Jesus seemed to show up late.
When the Israelites were conquered and taken out of their land, Jeremiah prophesied that their exile would last 70 years. Various Bible writers tried to account for these 70 years in different ways, but Daniel’s revelation was the most surprising—for when he asked God what was taking so long, the angel Gabriel appeared to him and said it would take something more like 490 years. After that, they would experience an end of sin and the start of everlasting righteousness, which we find in Jesus. Angels are very rarely named in the Bible, so it’s of special interest when Gabriel reappears again all over the Christmas story, further communicating that his message to Daniel would come to fruition in this newborn baby.
In the light of such prophetic delay, it’s not all that shocking that when Jesus said he’d return in a generation (about 70 years), it actually took a little longer (some 2,000 years and counting). This, of course, has always unnerved people—even the early church! When they asked Peter what was taking so long, Peter answered, “The Lord is not slow to fulfill his promise as some count slowness, but is patient toward you, not wishing that any should perish, but that all should reach repentance.” In other words: “God wants more to be saved.” And so goes the same answer throughout Revelation, where humans and angels declare the gospel all the way to the bitter end until it seems there’s no one left on earth who will respond to it.
Year two of the pandemic comes with a lot of brokenness and pain. How many have asked during this crisis, “God where are you?” It seems nearly everyone. But that question isn’t new with us. Throughout the Bible, people asked the same question when they encountered intentionally dry seasons with God—like those in the time of Samuel, when “the word of the Lord was rare in those days.”
That’s what experiences of God have felt like for many during the pandemic: rare. But I think part of what God’s doing in his quietness, is chiseling out a new remnant of the church. Who will continue to be faithful to him, even in the midst of all this collective pain?—even in the midst of long-suffering and waiting? “It will be over in a few months,” we were told. “It’ll be over once we have medical advantages over this sickness,” we were told. Everyday a new message comes out proclaiming something different and many feel unrested from it.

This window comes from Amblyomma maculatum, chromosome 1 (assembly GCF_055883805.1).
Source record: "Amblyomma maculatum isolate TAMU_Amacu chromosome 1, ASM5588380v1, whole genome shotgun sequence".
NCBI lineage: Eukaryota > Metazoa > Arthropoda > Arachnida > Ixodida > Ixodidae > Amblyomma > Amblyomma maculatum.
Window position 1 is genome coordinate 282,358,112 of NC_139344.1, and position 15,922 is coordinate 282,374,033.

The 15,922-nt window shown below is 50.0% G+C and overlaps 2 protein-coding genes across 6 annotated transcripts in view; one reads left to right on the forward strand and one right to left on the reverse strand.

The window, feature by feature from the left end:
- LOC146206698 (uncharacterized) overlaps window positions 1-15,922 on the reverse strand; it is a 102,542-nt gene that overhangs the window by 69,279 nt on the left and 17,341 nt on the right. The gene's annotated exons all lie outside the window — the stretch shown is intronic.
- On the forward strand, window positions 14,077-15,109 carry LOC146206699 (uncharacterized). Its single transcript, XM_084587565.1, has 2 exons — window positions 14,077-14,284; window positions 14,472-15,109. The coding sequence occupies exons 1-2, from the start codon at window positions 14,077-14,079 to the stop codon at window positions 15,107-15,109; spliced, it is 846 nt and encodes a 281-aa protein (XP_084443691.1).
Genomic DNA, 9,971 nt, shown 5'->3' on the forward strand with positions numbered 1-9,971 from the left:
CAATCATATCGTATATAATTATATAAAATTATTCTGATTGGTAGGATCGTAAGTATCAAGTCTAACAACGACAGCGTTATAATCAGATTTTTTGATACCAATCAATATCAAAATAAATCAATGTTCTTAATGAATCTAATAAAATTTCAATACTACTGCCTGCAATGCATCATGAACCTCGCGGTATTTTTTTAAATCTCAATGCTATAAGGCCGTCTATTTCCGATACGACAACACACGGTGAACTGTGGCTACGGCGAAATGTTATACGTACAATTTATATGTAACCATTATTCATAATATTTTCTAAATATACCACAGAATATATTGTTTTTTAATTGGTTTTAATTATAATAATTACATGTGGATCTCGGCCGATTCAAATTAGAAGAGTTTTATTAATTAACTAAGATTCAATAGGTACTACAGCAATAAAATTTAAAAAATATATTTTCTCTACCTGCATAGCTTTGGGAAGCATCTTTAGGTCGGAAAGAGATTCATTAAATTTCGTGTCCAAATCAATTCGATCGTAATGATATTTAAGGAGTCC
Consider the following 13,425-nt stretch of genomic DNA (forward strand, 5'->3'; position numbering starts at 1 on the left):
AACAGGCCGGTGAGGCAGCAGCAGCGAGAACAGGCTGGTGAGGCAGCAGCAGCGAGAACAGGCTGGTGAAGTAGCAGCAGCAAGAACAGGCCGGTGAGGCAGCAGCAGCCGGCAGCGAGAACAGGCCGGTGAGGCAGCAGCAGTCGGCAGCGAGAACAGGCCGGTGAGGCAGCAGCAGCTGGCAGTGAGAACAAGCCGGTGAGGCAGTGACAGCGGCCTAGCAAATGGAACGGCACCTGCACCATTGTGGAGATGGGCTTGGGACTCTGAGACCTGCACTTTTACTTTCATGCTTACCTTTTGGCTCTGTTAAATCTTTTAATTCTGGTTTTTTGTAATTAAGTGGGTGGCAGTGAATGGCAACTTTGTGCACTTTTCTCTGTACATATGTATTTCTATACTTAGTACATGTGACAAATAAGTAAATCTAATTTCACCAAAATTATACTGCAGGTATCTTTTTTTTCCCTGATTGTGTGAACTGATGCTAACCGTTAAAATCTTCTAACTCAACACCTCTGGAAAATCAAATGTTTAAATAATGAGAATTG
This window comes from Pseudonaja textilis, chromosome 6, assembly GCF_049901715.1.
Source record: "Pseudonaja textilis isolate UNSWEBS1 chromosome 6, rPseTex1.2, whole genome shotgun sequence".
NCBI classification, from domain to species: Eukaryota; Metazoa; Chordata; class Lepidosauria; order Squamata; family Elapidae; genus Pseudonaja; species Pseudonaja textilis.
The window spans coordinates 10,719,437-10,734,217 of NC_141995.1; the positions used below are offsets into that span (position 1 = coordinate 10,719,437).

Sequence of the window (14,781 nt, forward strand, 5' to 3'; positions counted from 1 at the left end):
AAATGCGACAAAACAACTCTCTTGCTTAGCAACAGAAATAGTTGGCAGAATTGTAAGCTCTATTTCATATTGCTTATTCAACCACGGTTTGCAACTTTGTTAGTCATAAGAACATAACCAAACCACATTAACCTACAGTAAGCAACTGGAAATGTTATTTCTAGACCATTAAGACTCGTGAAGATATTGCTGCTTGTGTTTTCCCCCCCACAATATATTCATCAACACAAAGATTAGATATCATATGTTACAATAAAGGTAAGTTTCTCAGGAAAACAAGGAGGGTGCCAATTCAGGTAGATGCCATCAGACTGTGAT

But Christmas is a time where we enter into the patience of God. Recognizing that even when it feels like 490 years, God is brewing salvation. That even when it feels like 2,000 years, God is brewing resurrection. That even when it feels like 2 long pandemic years, God is busy bringing about incredible stories through his remnant. That even when it feels like God is absent, the gospel continues to be proclaimed until there’s no one left who will listen.
God is love. And nothing says that louder than the God of the universe descending low to put on human skin, and being born in a feeding trough as a political refugee. We do not have a savior who watches us endure long-suffering from afar, but one who endures long-suffering with us nearby.